|Chennai||Rs. 27580.00 (0.18%)|
|Mumbai||Rs. 28700.00 (0%)|
|Delhi||Rs. 27700.00 (0.73%)|
|Kolkata||Rs. 28270.00 (0%)|
|Kerala||Rs. 27050.00 (0.74%)|
|Bangalore||Rs. 27350.00 (1.11%)|
|Hyderabad||Rs. 27660.00 (1.21%)|
Government on Saturday said the Budget 2014-15 has brought about clarity in tax policies and it will walk the difficult path to bring growth impulses back into the economy amidst fiscal constraints.
"Both on direct and indirect tax side, the main focus of the government was to revive growth, to revive manufacturing sector, to take steps that will result in creation of jobs, go in for tax rationalisation, reduce tax litigations and ambiguity in policies," Revenue Secretary Shaktikanta Das said.
At the post-budget interaction with industry chamber Ficci, Das said the Budget has sought to bring in greater clarity in taxation policy.
In his maiden Budget presented in Parliament on July 10, Finance Minister Arun Jaitley has tried to provide relief to the middle class by increasing tax exemption limit by Rs 50,000 to Rs 2.50 lakh. It also hiked deduction limit for investments in financial instruments under 80C by Rs 50,000 to Rs 1.50 lakh.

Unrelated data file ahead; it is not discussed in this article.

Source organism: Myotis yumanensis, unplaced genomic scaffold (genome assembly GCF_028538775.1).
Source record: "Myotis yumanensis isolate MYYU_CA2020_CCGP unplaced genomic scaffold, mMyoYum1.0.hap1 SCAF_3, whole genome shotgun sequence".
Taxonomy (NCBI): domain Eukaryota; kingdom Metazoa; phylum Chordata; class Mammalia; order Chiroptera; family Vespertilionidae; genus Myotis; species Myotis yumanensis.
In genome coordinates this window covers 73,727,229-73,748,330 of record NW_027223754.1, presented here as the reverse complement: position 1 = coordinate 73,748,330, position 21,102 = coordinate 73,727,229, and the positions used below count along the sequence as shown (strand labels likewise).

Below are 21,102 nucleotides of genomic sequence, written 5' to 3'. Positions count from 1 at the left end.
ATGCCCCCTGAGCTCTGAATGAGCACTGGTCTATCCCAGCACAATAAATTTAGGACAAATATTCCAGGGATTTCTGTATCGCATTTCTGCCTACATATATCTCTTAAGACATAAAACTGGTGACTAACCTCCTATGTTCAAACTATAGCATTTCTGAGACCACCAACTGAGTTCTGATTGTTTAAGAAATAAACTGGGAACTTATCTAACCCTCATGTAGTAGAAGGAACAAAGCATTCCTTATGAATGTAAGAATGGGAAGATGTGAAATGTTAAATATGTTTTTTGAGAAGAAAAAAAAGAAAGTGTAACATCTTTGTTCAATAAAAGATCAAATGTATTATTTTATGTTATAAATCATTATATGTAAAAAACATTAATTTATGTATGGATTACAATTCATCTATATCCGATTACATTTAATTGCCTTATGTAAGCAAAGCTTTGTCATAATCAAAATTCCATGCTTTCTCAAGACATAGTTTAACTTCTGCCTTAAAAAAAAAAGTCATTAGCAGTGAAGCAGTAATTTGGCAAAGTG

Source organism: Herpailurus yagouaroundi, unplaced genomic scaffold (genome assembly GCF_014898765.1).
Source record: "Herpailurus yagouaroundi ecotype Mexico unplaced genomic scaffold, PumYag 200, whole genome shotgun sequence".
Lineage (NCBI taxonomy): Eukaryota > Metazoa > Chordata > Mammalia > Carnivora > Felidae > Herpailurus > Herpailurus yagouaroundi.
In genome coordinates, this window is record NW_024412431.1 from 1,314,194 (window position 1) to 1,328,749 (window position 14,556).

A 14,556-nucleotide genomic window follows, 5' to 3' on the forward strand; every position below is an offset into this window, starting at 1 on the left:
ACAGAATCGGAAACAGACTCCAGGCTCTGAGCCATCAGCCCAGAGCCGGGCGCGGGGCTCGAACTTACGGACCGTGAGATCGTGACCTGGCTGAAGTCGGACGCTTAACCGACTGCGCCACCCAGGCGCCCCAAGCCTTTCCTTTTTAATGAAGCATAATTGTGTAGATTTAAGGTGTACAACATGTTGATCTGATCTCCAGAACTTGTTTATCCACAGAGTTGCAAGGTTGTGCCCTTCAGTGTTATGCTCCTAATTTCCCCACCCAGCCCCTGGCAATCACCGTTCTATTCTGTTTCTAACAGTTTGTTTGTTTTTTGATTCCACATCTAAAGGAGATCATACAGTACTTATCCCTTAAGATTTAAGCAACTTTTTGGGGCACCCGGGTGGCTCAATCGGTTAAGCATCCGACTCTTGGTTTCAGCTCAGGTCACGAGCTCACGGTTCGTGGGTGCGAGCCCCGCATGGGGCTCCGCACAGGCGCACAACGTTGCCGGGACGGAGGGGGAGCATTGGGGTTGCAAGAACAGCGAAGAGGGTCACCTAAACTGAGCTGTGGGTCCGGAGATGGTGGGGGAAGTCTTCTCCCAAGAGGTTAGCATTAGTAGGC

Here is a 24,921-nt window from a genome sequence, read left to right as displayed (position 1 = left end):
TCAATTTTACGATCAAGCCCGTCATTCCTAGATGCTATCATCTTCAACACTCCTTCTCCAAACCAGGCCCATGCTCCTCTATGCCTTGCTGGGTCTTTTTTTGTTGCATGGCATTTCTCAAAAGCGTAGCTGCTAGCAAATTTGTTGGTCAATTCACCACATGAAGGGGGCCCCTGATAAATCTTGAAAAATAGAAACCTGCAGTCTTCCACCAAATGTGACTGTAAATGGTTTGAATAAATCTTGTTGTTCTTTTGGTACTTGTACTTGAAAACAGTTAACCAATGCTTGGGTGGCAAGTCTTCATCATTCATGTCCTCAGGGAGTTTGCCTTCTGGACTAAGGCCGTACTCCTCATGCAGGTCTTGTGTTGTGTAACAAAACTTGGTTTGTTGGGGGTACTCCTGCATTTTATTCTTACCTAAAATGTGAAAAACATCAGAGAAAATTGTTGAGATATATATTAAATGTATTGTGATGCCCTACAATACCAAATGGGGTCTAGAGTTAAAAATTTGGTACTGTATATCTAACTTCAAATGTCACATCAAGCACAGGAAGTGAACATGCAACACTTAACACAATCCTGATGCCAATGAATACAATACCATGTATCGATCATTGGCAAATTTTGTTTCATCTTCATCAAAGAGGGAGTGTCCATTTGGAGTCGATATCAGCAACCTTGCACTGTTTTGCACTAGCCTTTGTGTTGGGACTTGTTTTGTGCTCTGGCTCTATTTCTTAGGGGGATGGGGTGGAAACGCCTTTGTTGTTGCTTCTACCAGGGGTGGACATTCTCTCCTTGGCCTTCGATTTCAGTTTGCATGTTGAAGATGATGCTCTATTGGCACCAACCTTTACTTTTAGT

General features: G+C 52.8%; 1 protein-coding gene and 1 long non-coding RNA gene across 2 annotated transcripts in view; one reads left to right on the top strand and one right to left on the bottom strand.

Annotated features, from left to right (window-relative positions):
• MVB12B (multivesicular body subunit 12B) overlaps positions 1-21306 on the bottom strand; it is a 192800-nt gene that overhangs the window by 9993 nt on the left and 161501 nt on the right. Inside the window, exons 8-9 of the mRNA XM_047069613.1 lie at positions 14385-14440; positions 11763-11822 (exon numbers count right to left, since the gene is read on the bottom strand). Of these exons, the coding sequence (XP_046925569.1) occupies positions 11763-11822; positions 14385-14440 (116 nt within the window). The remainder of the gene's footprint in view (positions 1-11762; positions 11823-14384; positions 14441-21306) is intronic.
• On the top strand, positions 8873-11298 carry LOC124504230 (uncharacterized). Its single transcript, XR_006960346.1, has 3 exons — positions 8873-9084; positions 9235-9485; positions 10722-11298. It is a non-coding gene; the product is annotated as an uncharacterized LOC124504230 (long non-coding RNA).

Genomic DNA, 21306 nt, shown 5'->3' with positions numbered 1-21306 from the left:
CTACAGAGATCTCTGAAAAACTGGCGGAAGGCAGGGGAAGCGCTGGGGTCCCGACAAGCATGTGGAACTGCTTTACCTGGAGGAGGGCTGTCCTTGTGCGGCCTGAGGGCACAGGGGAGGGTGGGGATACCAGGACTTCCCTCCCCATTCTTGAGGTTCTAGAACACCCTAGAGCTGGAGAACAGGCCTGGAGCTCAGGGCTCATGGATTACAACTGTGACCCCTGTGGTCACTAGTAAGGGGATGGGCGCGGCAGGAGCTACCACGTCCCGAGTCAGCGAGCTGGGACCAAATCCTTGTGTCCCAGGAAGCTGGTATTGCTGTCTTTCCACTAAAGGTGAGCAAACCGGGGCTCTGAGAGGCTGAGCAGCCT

The Budget contains several proposals to boost the manufacturing sector apart from assurance that government will not "ordinarily" bring about any change retrospectively which creates a fresh "liability" or tax demand
Finance Secretary Arvind Mayaram, who along with other secretaries of the Finance Ministry was interacting with industry leaders, said government was open to discussing ideas with them and addressing their concerns.
"My own perspective is that this is a growth oriented Budget. It will bring the growth impulses back into the economy...we will have to move a very difficult path ahead, but there is a determination that the government would walk that path," Mayaram said.
India's economic growth slumped to sub 5 per cent in the past two fiscals leading slowdown in revenue generation and high fiscal deficit.
The government has pledged to bring the fiscal deficit down to 4.1 per cent of GDP in the current fiscal from 4.5 per cent in the last year.